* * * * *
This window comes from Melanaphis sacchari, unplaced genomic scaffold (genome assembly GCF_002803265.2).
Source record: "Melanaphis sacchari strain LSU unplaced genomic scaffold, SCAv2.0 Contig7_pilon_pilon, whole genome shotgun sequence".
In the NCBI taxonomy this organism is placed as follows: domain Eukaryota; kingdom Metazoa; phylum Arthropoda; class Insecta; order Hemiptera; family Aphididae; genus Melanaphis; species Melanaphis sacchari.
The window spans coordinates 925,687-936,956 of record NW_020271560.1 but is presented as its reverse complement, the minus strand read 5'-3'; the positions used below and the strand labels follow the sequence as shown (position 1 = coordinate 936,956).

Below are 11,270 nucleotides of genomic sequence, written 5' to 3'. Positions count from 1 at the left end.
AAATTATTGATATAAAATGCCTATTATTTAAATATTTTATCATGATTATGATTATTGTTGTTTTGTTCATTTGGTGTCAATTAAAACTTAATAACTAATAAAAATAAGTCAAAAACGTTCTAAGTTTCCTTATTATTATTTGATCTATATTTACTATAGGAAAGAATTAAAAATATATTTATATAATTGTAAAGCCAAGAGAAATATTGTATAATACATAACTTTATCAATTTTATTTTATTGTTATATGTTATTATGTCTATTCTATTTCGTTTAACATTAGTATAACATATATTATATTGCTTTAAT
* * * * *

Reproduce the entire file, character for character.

This window comes from Melanaphis sacchari, unplaced genomic scaffold (genome assembly GCF_002803265.2).
Source record: "Melanaphis sacchari strain LSU unplaced genomic scaffold, SCAv2.0 Contig7_pilon_pilon, whole genome shotgun sequence".
In the NCBI taxonomy this organism is placed as follows: domain Eukaryota; kingdom Metazoa; phylum Arthropoda; class Insecta; order Hemiptera; family Aphididae; genus Melanaphis; species Melanaphis sacchari.
The window spans coordinates 925,687-936,956 of record NW_020271560.1 but is presented as its reverse complement, the minus strand read 5'-3'; the positions used below and the strand labels follow the sequence as shown (position 1 = coordinate 936,956).

Below are 11,270 nucleotides of genomic sequence, written 5' to 3'. Positions count from 1 at the left end.
AAATTATTGATATAAAATGCCTATTATTTAAATATTTTATCATGATTATGATTATTGTTGTTTTGTTCATTTGGTGTCAATTAAAACTTAATAACTAATAAAAATAAGTCAAAAACGTTCTAAGTTTCCTTATTATTATTTGATCTATATTTACTATAGGAAAGAATTAAAAATATATTTATATAATTGTAAAGCCAAGAGAAATATTGTATAATACATAACTTTATCAATTTTATTTTATTGTTATATGTTATTATGTCTATTCTATTTCGTTTAACATTAGTATAACATATATTATATTGCTTTAAT